In creating this new approach to treatment, we had to consider our theory of change. Why do people change? What helps us to change when we notice something in our lives that we wish to improve? What inspires us to achieve, to do well at our jobs, to further our education, to live as responsible members of society? Motivations are many and complex, and include fear of punishment, monetary and other material rewards, etc. However, the basic tenet of this approach is that relationships provide the strongest motivation to people.
Relationships include wanting to please some one, not wanting to not let someone down, feeling warmed by another person’s caring, looking forward to bringing an achievement to the attention of another ("Watch this, mom!").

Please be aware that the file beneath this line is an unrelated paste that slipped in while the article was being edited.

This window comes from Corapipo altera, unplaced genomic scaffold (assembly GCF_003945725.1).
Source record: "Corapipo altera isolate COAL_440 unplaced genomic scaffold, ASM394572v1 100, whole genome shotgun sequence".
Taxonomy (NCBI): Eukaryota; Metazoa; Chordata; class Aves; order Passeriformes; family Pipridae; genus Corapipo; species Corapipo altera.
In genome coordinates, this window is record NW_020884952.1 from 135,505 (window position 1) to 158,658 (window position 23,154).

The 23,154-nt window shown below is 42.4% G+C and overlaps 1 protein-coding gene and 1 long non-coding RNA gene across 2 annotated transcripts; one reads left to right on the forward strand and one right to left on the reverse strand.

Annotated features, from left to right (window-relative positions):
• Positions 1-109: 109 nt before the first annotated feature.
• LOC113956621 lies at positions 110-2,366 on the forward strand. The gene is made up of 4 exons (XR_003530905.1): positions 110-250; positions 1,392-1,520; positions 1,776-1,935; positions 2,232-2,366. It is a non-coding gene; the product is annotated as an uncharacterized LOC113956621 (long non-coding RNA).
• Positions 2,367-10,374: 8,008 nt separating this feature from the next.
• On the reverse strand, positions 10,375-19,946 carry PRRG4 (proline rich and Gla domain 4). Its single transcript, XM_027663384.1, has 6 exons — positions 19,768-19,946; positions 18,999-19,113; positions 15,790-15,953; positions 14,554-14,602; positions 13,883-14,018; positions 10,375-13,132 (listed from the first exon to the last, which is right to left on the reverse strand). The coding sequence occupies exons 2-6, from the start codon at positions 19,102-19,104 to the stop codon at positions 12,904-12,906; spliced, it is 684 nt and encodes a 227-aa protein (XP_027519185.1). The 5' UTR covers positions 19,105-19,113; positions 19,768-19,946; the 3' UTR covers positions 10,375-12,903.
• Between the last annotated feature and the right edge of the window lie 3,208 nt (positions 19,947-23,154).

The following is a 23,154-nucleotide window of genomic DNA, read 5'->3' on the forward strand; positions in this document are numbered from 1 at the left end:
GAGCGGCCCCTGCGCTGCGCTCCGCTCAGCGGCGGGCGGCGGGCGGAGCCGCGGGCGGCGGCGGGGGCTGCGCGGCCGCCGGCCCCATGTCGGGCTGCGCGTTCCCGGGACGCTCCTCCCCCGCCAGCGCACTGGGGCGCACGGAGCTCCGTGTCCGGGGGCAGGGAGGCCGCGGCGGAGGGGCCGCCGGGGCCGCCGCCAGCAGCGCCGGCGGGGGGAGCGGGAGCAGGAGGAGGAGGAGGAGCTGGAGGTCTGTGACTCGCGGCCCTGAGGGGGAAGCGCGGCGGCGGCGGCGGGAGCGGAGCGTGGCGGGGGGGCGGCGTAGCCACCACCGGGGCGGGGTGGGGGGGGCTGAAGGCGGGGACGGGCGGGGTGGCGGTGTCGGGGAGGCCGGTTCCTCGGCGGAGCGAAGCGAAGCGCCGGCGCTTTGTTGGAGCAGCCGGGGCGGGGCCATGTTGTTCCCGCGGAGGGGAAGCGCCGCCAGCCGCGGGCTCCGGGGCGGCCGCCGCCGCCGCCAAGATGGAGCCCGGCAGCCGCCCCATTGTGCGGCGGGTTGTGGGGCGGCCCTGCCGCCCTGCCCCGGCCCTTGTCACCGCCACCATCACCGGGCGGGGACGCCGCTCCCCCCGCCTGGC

The restorative approach concentrates on the relationship effects of behavior. What behaviors bring you closer to another; earn you the respect of your community? What behaviors hurt and alienate others and distance you from your community? When you have hurt others, how can you make amends?
If we believe that relationships are our strongest tool in creating change, then everything we do should be informed by our understanding of what will strengthen relationships.
©2006 The Restorative Approach is a servicemark of the Klingberg Family Centers, Inc.
Loving Kindness Meditation for Self Care
2 years ago